A woman walks out of the Bombay Stock Exchange in Mumba. Photo: Himanshu Bhatt/NurPhoto/AFP

An 80% surge in India’s benchmark Sensex since a March 23 low would suggest Covid-hit companies are roaring back to life after a devastating outbreak and lockdown.

But even a cursory analysis of the companies driving the bull run shows clear symptoms of irrational investor exuberance – and the potential for a sharp correction when investors eventually and more clearly examine listed companies’ fundamentals. 

Take, for instance, Biofil Chemicals & Pharmaceuticals Ltd, whose shares have surged from 6.55 rupees ($0.09) on March 25 to nearly 339 rupees ($4.6) this week.

Investors have piled into the company’s shares on speculation that it may benefit from an increase in demand for medicines and injections that it makes, among others, and not just its underlying profitability.

While that payday may one day arrive, the company is barely turning a net profit, posting just 12 million rupees ($164,170) in the year to March 2020 on 297 million rupees sales.

Alchemist Ltd, with interests in agriculture, pharmaceuticals, and steel, has also skyrocketed to 8.8 rupees ($0.12), from 0.6 rupees ($0.008) last December – despite reporting a 467 million rupees ($6.3 million) loss in the year to March.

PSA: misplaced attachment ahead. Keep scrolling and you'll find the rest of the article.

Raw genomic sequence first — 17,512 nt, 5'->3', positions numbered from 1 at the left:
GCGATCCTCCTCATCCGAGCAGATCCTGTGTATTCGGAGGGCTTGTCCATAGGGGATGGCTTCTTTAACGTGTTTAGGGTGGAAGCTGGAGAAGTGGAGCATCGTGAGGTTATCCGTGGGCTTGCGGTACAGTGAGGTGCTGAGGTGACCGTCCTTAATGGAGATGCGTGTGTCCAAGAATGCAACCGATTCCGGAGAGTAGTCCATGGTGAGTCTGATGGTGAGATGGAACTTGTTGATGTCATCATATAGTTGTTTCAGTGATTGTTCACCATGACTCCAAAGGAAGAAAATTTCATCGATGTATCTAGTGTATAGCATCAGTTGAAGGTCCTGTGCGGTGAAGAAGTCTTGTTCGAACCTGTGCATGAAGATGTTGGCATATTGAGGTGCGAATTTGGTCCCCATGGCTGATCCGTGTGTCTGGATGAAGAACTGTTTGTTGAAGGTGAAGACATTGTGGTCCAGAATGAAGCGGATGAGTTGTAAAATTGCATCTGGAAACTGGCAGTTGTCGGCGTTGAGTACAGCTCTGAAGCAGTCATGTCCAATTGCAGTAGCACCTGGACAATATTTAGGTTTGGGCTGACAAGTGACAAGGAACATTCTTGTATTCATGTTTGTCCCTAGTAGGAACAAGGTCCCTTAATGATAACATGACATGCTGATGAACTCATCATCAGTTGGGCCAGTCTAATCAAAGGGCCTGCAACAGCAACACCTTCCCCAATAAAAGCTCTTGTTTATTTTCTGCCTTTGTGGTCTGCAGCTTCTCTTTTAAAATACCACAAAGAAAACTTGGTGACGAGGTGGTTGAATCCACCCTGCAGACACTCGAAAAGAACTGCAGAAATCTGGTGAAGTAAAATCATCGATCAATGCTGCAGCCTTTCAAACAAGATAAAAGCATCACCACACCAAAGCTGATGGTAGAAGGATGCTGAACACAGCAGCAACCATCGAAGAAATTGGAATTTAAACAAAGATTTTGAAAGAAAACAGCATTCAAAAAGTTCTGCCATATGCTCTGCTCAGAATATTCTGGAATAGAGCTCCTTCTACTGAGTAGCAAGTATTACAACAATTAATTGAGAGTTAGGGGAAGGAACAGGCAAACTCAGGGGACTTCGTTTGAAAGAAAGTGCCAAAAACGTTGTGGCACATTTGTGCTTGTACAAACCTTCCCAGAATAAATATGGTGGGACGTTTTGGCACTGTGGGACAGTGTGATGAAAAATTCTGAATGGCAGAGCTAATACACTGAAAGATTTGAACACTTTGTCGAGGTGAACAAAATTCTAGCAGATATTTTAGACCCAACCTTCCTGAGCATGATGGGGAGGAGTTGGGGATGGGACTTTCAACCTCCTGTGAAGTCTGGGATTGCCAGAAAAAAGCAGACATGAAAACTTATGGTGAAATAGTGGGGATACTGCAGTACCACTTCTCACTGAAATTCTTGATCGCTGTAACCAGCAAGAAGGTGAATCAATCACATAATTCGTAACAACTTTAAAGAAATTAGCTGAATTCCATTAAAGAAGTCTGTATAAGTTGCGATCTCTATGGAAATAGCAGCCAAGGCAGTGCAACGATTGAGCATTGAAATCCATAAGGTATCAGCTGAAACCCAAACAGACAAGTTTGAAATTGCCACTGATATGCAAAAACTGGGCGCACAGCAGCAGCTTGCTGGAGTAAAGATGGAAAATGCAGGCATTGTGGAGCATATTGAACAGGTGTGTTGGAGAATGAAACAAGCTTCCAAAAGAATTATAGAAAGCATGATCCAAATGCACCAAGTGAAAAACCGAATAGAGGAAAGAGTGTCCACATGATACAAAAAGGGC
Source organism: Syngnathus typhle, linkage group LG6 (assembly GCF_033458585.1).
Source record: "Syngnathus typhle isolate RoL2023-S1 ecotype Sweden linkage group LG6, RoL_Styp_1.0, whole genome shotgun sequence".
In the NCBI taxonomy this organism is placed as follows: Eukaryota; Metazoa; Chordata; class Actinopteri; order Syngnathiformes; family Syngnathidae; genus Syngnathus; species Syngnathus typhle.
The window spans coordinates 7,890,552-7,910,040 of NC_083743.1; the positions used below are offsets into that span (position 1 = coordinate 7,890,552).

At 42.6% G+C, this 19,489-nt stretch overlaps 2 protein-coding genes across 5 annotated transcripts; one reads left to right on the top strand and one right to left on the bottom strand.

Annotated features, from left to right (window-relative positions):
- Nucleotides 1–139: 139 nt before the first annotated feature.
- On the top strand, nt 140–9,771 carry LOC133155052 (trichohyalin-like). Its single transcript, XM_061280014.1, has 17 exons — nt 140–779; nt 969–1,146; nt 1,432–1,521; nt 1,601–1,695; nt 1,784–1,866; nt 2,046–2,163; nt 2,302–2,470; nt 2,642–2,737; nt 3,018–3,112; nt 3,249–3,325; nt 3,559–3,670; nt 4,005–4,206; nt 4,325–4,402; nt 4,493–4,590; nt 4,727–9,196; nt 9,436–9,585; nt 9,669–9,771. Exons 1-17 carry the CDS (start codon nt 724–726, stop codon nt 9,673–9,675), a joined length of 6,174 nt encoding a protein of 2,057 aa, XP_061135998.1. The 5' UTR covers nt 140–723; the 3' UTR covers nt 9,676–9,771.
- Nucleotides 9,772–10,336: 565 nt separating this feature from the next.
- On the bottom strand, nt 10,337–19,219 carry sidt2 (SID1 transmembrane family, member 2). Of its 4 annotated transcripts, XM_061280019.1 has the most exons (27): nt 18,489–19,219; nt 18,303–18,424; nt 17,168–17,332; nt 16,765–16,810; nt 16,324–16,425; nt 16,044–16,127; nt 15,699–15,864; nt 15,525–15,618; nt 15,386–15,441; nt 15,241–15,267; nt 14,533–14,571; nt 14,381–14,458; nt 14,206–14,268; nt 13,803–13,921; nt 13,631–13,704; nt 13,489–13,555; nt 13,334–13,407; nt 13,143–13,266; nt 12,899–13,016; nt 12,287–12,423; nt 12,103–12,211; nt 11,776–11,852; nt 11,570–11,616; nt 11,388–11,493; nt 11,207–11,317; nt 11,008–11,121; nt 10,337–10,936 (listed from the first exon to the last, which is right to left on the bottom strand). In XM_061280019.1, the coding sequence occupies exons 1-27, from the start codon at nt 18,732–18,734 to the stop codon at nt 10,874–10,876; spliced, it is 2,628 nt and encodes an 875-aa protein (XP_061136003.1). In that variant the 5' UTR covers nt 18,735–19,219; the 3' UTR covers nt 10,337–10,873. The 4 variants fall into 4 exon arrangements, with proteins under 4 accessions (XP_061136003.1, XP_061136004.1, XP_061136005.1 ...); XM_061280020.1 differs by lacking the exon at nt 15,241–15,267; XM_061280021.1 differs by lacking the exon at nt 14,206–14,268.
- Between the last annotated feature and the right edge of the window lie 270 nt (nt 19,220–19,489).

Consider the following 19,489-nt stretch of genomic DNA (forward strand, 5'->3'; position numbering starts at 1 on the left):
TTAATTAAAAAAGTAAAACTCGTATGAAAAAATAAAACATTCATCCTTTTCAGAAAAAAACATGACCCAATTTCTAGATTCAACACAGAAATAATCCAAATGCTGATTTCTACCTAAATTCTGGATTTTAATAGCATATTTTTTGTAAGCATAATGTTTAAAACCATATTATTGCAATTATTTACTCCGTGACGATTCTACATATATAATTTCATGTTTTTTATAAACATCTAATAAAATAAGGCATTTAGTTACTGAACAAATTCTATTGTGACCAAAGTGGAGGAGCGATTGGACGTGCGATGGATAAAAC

A punter weighs his stock options. Image: Twitter

Stock investors typically bet on a company’s future expected earnings and so-called penny stocks are seldom if ever representative of any stock market trend.

But the speculative exuberance is now spreading well beyond the Sensex’s top 50 blue-chip stocks.

The examples are many. Jet Airways, once India’s largest airline and shut down since April 2019 on rising debt and losses and government’s refusal for a bail out, has seen its shares pumped up to 83.3 rupees ($1.13) from 13 rupees ($0.18) on March 27, with punters clearly betting the carrier will soon again take to the skies.

Jaiprakash Associates, with interests in engineering, construction and real estate, has seen its shares rise to 7 rupees ($0.09) from 1.1 rupees ($0.015) on April 1. Yet the company turned in 8.93 billion rupee ($121 million) net loss in the year to March.

While stocks have surged, the economy collapsed, with an unprecedented contraction in two successive quarters of 23.9% and 9.5%. Gross domestic product for 2020 could contract 7.5% in the year ending March 2021, according to the central bank.

Economists predict positive growth will return at the earliest in the second half of 2021.

The blame for that economic underperformance can’t be put solely on the pandemic. Indeed, the year began with a despondent outlook even before Covid-19’s spread. GDP grew 3.1% in the quarter to March, the lowest in 40 quarters.

In the full year to March, growth slipped to 4.2%, the lowest level in 11 years, or half the rate in the year to March 2016.